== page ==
I was recently asked if Azure PaaS (Web Apps) & Azure Load Balancers supported Web Sockets, and I said yes, because well I read that it did. But I never tried it so I figured I’ll follow the Chat App tutorial from socket.io to try it for myself. Easy enough, I created the local app, added it to a git repo then deployed it to Azure Web Apps and everything worked as expected (How to use git to deploy node to Azure? Read: Continuous deployment using GIT in Azure App Service).
TL;DR: Clone & follow the steps from my GitHub repo WCFDemoApp to get started.
Recently I was able to work with a local company that had a fairly common 2-tier environment consisting of a web front end in ASP.NET and a middle tier (API) using WCF connected to a SQL database all hosted in their co-location environment on their own servers. They wanted to move this workload to the cloud and so I took this opportunity to build a walkthough on how to do exactly that.
I had an interesting call with a partner this week where the client of the partner did not want the servers (virtual machines aka VMs) deployed to the public cloud (in this case Azure) because of potential downtime. Their fundamental concern was due to planned maintenance where the host systems are patched & rebooted as needed which can lead to downtime. This is one of those good and bad things. The good being the host systems are patched and up to date (good for security & overall system health) but yes bad because it means that the system could be down for a short period of time, but only if you only run single instances!
As a Technical Evangelist I have a lot of opportunities to speak to small and large groups of people. This could be online (webinars & blogging etc.) or in person with customers as well as at events and conferences. What I’m getting at is I get to do a fair bit of presenting. I am by no means a “professional presenter” keynoting large conferences (quite the opposite), but I have picked up a few tips (sometimes the hard way) that I’d like to share. I hope this will grow as a series of posts on the subject.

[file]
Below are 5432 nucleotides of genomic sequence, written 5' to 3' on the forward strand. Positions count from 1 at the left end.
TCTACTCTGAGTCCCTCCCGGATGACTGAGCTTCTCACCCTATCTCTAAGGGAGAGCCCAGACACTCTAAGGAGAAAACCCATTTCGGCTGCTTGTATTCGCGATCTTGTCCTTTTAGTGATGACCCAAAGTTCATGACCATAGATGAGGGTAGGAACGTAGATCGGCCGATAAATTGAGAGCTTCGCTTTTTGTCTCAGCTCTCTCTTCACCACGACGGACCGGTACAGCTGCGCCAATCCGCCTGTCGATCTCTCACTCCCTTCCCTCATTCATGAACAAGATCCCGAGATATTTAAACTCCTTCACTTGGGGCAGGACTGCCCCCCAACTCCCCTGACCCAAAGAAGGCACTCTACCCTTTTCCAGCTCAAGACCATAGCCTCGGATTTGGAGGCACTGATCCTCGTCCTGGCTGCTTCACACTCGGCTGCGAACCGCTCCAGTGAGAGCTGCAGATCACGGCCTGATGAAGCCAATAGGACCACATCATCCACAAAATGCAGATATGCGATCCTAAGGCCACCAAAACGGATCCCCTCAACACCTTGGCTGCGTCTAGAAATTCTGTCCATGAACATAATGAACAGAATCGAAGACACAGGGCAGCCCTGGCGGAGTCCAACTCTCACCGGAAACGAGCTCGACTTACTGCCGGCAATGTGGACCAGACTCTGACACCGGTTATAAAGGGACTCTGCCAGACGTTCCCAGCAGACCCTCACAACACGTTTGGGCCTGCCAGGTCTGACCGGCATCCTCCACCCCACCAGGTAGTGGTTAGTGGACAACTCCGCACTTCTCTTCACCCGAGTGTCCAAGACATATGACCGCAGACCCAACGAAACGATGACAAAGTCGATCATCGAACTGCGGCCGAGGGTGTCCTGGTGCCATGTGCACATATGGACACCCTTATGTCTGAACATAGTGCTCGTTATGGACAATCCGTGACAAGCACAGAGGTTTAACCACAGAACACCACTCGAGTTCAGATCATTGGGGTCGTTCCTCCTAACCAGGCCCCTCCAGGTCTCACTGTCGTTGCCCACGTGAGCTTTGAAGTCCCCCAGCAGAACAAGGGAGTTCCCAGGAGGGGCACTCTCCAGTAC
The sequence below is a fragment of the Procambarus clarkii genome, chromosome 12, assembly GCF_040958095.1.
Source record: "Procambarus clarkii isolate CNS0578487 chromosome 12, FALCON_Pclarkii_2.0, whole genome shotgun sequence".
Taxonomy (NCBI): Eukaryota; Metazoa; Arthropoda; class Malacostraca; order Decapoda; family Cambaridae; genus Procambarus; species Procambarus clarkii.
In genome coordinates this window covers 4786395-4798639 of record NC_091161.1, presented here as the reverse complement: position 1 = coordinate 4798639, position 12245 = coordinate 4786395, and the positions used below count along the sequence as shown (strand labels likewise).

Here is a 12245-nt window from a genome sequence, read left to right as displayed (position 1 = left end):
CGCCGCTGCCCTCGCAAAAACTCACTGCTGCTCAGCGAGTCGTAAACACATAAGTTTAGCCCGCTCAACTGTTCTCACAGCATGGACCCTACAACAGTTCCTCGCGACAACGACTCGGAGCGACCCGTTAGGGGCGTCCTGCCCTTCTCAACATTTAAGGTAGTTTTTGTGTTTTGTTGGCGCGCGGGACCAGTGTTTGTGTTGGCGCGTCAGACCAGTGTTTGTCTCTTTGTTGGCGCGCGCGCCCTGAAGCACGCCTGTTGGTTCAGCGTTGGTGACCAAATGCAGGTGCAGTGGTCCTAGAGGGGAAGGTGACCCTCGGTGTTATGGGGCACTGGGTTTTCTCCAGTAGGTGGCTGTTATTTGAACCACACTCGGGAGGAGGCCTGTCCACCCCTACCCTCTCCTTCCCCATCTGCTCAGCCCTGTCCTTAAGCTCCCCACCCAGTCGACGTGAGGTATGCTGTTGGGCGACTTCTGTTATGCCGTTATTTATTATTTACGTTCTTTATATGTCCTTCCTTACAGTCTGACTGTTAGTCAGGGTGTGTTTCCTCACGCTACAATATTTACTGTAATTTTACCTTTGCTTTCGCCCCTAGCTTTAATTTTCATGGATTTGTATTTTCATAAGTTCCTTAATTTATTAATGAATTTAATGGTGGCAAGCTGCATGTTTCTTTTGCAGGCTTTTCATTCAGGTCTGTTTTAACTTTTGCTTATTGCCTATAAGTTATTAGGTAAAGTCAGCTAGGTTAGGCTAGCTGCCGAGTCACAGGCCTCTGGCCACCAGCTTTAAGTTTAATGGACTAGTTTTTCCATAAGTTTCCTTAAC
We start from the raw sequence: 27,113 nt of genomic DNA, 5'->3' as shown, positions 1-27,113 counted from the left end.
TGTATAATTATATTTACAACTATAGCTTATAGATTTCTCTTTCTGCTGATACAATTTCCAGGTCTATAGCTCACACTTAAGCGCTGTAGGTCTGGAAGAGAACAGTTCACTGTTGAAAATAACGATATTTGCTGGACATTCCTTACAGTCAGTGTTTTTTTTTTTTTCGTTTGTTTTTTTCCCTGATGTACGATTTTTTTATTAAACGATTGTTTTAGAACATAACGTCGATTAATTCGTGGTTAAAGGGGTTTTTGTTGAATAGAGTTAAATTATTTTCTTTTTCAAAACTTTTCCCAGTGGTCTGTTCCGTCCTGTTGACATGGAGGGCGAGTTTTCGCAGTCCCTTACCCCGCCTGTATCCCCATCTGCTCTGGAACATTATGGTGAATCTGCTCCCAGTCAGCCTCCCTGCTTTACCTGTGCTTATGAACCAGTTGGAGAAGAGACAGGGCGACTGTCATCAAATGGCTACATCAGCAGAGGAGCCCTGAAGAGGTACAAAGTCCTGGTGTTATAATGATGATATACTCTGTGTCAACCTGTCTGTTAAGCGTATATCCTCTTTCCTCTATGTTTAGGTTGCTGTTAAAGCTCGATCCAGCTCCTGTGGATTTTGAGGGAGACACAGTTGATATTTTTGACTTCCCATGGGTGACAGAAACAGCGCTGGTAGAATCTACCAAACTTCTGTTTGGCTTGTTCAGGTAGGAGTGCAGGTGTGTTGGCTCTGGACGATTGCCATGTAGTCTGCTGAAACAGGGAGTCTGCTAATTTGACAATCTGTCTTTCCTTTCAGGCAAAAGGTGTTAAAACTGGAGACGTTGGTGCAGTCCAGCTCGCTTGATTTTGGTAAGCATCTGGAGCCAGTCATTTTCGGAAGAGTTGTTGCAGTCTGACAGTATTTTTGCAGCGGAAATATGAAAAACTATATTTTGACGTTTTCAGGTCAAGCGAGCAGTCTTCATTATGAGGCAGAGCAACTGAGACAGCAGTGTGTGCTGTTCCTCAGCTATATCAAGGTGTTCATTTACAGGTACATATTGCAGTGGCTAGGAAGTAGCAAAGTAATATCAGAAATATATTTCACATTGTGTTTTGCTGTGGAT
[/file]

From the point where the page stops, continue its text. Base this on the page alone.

The first is about timing which in regards to presenting I’ll break into two key areas: cadence & time management.
There are countless resources just a quick search a way that will list all the things you should study in preparation for a particular exam. Likely you will find Microsoft Virtual Academy courses, TechNet/MSDN articles, blog posts, books, practice exams and much more. Let me be clear, those are all super useful.
However, I will share how I passed the exams, which is not to say how you can or will, but if you are like me (just a bit?), maybe this will be helpful.
This seemingly innocent, possibly factual statement of “not in my job description” gets my blood boiling. Without going into the details of who’s and when’s let’s just say I’ve been hearing this more and more from people as they complain about their jobs. Anyone who has ever worked with me has certainly heard me get on my soapbox and give the same speech:
“I will never ask you to do something I haven’t done a dozen times myself”
I came across an interesting bug today that could show up in environments where source content is minified. The core of the issue was a regular expression (aka regex) that would work on content that had whitespace and newlines, but not on the same content which had been minified (whitespace & newlines removed, names shortened etc.)